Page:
“Right now, I have nothing,” said Yanez, who briefly got her bar job back when the establishment reopened, but lost it again when she and her 4-year-old daughter contracted the virus in June and had to quarantine. The apartment owners “don’t care if you’re sick, if you’re not well. Nobody cares here. They told me that I had to have the money.”
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Daily Mail Publishes Leaked Bodycam Footage of George Floyd Arrest, Killing
(The Minneapolis Star Tribune) – A British media company on Monday published segments of two leaked body-worn camera videos showing the arrest and death of George Floyd in May at the hands of Minneapolis police.
The Daily Mail published an article with the videos on its website at 10:53 a.m. Central time. It showed about 10 minutes of video from former officer Thomas Lane’s bodycam and about 18 minutes from former officer J. Alexander Kueng’s bodycam.
The two former officers’ bodycam videos were made available for public viewing inside the Hennepin County courthouse in mid-July, but were prohibited from being recorded or publicly distributed.
It’s unclear how the Daily Mail got the videos. The article said they were “leaked” to the company. Hennepin County District Court spokesman Spenser Bickett confirmed that the court was aware of the leak, and said an investigation was underway. “The court will provide no further comment on this matter at this time,” Bickett said in an e-mail.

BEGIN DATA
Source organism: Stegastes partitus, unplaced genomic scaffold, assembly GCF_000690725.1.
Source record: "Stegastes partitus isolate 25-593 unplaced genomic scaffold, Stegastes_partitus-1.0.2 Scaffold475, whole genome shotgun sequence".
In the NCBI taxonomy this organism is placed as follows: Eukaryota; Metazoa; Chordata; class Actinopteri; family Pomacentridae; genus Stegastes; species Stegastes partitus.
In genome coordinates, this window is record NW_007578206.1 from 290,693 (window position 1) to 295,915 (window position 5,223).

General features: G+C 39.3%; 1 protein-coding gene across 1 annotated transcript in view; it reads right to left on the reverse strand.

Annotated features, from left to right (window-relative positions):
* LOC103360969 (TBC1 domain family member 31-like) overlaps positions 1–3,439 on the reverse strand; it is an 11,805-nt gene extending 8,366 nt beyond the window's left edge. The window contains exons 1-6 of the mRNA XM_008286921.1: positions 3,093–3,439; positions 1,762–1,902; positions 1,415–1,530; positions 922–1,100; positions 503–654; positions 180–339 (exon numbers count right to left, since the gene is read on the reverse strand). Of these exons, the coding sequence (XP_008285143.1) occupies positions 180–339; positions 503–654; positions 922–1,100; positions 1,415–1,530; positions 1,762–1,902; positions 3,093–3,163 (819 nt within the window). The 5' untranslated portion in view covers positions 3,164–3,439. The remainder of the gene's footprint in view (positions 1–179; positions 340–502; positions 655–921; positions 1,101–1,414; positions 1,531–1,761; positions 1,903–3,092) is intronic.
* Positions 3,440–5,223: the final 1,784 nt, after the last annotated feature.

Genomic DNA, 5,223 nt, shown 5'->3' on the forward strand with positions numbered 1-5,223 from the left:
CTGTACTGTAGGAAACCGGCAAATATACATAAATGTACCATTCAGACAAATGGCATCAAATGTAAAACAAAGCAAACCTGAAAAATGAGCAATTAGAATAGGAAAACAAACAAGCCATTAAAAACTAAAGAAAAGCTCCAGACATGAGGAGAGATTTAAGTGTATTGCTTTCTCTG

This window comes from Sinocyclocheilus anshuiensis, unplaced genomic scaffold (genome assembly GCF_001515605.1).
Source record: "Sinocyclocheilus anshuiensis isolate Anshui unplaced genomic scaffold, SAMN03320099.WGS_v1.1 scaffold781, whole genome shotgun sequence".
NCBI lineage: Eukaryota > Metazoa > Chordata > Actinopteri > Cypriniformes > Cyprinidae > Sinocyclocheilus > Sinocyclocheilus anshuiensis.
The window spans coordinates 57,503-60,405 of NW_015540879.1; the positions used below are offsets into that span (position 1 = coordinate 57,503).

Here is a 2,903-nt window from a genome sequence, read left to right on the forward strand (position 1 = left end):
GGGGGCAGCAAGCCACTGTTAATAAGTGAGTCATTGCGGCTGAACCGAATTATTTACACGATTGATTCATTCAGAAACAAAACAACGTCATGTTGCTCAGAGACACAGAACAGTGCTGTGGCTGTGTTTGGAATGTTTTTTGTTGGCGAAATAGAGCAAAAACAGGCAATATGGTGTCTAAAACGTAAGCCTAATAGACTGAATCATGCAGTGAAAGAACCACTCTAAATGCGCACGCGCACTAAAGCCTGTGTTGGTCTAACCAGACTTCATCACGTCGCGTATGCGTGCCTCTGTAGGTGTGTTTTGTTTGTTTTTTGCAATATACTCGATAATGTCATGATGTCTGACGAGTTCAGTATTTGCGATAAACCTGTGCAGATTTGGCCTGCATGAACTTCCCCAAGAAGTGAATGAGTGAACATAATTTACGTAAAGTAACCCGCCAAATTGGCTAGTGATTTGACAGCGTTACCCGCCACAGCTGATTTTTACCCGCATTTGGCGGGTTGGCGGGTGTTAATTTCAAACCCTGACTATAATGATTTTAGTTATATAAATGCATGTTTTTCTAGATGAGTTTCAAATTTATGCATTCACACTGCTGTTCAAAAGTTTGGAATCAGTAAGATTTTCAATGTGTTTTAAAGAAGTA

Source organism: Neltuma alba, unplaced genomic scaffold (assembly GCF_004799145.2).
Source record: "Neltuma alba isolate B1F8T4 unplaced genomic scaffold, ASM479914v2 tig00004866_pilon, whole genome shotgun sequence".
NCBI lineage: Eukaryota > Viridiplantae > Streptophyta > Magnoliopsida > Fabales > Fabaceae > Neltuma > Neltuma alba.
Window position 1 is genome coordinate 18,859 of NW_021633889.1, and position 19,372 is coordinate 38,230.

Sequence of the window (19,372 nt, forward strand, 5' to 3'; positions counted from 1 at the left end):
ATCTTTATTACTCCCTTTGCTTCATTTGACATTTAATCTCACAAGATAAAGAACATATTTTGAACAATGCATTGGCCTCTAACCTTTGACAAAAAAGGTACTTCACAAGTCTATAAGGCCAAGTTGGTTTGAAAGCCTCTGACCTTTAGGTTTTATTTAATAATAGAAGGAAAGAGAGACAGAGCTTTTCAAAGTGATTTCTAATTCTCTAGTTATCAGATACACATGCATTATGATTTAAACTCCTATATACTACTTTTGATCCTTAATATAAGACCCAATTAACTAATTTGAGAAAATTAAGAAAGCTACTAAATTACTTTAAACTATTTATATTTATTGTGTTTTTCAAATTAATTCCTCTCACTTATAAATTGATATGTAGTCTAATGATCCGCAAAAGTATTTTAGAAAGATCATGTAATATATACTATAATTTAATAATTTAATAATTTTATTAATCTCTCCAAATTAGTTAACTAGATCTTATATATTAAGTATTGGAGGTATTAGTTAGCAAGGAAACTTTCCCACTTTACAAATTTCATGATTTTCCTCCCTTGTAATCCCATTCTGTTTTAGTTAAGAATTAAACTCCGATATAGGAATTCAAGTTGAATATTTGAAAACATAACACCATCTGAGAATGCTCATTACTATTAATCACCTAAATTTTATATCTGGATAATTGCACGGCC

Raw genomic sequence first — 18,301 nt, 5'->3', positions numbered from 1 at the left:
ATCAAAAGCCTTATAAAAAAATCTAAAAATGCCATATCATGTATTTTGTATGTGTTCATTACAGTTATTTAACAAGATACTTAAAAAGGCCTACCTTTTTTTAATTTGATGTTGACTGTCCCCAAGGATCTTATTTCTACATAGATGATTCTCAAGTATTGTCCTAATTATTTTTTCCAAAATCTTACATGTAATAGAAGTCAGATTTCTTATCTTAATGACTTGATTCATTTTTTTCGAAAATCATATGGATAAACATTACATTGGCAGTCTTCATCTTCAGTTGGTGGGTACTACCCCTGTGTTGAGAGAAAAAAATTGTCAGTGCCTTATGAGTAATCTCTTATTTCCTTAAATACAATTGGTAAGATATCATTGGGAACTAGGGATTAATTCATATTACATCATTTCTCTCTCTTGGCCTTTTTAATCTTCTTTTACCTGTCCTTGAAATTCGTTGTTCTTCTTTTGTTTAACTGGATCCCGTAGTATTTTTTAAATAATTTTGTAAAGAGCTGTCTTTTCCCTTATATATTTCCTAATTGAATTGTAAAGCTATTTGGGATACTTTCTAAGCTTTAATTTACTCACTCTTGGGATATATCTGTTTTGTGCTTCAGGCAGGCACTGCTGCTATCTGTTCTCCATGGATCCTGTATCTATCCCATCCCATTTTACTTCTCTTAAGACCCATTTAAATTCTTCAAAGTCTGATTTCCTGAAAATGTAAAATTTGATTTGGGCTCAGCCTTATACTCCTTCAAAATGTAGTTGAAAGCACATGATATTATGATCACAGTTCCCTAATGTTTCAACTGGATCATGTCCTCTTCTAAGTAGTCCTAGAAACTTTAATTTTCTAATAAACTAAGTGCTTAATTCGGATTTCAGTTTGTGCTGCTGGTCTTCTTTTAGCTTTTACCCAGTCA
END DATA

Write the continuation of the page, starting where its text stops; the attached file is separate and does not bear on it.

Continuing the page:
Attorney General Keith Ellison, who is leading the prosecution of the four former Minneapolis police officers charged in Floyd’s death, issued a statement that he was not the source of the leak.
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Man Fires at Officers with AK-47 a Day After Refusing to Wear a Mask
(NBC News) – A man in Pennsylvania opened fire last week on a Bethlehem cigar store employee after refusing to wear a mask inside the store, police said.
The next day, police said, he shot at officers with an AK-47 during a traffic stop near his home.
A man identified by police as Adam Zaborowski, 35, of Slatington, entered Cigars International in Bethlehem Township, about 70 miles north of Philadelphia, at 11:23 a.m. Friday, police said. He was not wearing a face covering as the store requires and the governor has mandated, according to Bethlehem police.
Employees advised the man that customers must wear masks to protect against the spread of the coronavirus, police said.
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Police said the staff told Zaborowski that if he was not comfortable wearing a face covering, they would serve him curbside. Zaborowski became irate, grabbed two cigars from a shelf and exited the store without paying, police alleged.